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Customs Compliance: Are you a compliant trader?

Customs Compliance: Are you a compliant trader?

Leonie Ferretter and Melissa McCosker discuss the Australian Border Force's recent Goods Compliance Update report.


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The recent Goods Compliance Update (GCU) (PDF 1MB) issued by the Australian Border Force (ABF) contains significant information about how ABF plans to deliver the compliance function in a dynamic environment extending across government and industry. A key theme is on voluntary compliance and risk based assessments, with the Australian Trusted Trader (ATT) programme a key component of this approach.

Australian Trusted Trader

The advantages of becoming an ATT took another step forward with the recent announcement of the following additional benefits:

  • new Mutual Recognition Arrangements with Korea, Canada and Hong Kong, reducing regulatory burdens between Australia and these countries for ATTs 
  • introduction of a streamlined application and 
  • from 15 November, single import declarations for consolidated cargo shipments. 

The ABF sees ATT accreditation as of vital importance from a compliance and trade modernisation perspective. It is KPMG’s view that all importers and exporters will eventually need to become Trusted Traders, and we suggest companies familiarise themselves with ATT sooner rather than later.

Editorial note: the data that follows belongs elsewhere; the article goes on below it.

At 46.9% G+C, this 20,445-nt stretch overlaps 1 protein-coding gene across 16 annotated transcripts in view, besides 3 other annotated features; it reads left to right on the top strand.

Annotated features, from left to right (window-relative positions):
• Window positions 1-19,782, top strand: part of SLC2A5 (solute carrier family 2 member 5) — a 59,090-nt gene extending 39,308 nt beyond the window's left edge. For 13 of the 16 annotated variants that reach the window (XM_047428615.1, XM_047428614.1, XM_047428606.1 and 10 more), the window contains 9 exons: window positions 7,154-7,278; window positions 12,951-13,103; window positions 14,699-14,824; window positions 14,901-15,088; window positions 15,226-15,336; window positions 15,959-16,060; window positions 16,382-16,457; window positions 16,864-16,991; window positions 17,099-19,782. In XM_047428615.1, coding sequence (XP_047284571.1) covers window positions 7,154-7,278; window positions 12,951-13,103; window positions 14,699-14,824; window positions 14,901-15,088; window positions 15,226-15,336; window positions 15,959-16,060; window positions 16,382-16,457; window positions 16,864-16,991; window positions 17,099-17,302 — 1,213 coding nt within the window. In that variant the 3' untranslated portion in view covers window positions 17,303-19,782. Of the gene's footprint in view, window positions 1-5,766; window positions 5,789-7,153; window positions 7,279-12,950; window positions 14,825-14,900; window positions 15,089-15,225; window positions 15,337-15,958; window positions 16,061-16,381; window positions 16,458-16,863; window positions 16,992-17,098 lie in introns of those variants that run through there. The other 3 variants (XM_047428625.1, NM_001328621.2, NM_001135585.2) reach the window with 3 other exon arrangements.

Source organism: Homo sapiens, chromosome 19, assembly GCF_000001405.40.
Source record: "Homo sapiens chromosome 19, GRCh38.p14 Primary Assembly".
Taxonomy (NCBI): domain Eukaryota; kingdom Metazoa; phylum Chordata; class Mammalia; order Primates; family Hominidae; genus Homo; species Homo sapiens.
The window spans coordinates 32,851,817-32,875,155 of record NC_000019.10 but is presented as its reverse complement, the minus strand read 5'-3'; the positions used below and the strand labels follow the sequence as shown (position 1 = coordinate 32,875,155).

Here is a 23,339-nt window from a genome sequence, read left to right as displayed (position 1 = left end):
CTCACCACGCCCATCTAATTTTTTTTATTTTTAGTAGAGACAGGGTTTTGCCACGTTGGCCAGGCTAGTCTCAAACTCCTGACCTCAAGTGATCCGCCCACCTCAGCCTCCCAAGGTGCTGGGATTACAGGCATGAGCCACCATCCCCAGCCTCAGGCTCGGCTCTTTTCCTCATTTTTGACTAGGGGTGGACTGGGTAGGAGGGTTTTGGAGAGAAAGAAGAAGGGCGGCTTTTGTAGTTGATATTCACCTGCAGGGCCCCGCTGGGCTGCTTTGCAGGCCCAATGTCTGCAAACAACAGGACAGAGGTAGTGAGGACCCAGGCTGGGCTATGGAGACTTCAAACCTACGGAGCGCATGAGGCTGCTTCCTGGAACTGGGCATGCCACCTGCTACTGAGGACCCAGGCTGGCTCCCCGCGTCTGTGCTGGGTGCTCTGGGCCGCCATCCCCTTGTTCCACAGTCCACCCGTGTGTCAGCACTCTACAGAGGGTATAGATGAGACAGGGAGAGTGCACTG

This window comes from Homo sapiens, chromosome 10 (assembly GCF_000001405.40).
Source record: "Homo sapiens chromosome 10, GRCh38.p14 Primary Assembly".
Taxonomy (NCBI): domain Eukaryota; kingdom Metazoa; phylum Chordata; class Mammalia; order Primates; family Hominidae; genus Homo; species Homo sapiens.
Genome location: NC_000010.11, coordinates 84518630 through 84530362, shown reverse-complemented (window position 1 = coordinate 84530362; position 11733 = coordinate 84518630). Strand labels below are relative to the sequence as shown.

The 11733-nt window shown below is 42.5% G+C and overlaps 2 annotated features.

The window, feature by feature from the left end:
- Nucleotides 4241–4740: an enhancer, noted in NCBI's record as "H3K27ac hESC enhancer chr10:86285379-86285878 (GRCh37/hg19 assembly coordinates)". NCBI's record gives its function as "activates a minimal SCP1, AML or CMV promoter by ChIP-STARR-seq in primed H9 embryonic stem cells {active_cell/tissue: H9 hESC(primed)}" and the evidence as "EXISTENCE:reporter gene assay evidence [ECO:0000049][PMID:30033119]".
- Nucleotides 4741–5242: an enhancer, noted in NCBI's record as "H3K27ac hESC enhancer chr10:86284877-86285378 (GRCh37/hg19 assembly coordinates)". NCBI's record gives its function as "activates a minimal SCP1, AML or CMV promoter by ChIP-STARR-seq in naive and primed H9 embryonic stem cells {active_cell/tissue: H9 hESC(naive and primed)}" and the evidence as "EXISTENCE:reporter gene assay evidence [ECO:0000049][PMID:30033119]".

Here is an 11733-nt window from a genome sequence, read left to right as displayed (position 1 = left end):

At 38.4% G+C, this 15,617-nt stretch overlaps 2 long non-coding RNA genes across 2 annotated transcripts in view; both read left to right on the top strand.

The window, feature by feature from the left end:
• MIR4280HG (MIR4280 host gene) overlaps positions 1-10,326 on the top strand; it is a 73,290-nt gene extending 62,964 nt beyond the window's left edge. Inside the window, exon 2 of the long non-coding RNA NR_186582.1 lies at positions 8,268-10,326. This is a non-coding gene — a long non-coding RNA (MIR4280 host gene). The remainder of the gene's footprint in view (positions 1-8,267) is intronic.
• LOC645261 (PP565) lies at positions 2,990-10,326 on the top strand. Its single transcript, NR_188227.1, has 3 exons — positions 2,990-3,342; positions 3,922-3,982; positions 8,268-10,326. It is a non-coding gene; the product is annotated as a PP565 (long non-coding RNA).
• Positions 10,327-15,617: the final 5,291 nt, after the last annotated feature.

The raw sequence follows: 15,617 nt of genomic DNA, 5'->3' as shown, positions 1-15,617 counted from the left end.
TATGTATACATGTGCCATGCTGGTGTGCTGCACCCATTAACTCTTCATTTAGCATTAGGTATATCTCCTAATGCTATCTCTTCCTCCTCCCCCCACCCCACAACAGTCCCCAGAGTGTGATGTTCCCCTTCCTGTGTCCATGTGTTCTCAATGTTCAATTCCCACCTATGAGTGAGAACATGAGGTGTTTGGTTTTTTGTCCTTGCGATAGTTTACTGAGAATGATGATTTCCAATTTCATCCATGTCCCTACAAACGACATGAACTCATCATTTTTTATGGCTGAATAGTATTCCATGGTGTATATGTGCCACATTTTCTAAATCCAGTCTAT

The ABF has increased its compliance activity in the past financial year, emphasising:

  • any level of asbestos in a product is a prohibited importation
  • the accurate use of aircraft parts, materials and test equipment concessions
  • post-importation verification reviews for compliance with tariff advices and
  • consignment and transhipment rules for Free Trade Agreements which may void preferential duty claims.

For the period, voluntary disclosures of ‘understated revenue’ accounted for $34,584,267. ABF’s post transaction verification audits realised a further $35,873,940. Sixty three infringement notices for “false and misleading statements” were also issued.

With the vast majority of companies relying upon third parties to report and make customs decisions on their behalf, independent reviews of information reported to ABF and voluntary disclosures remain the first line of defence for all traders.

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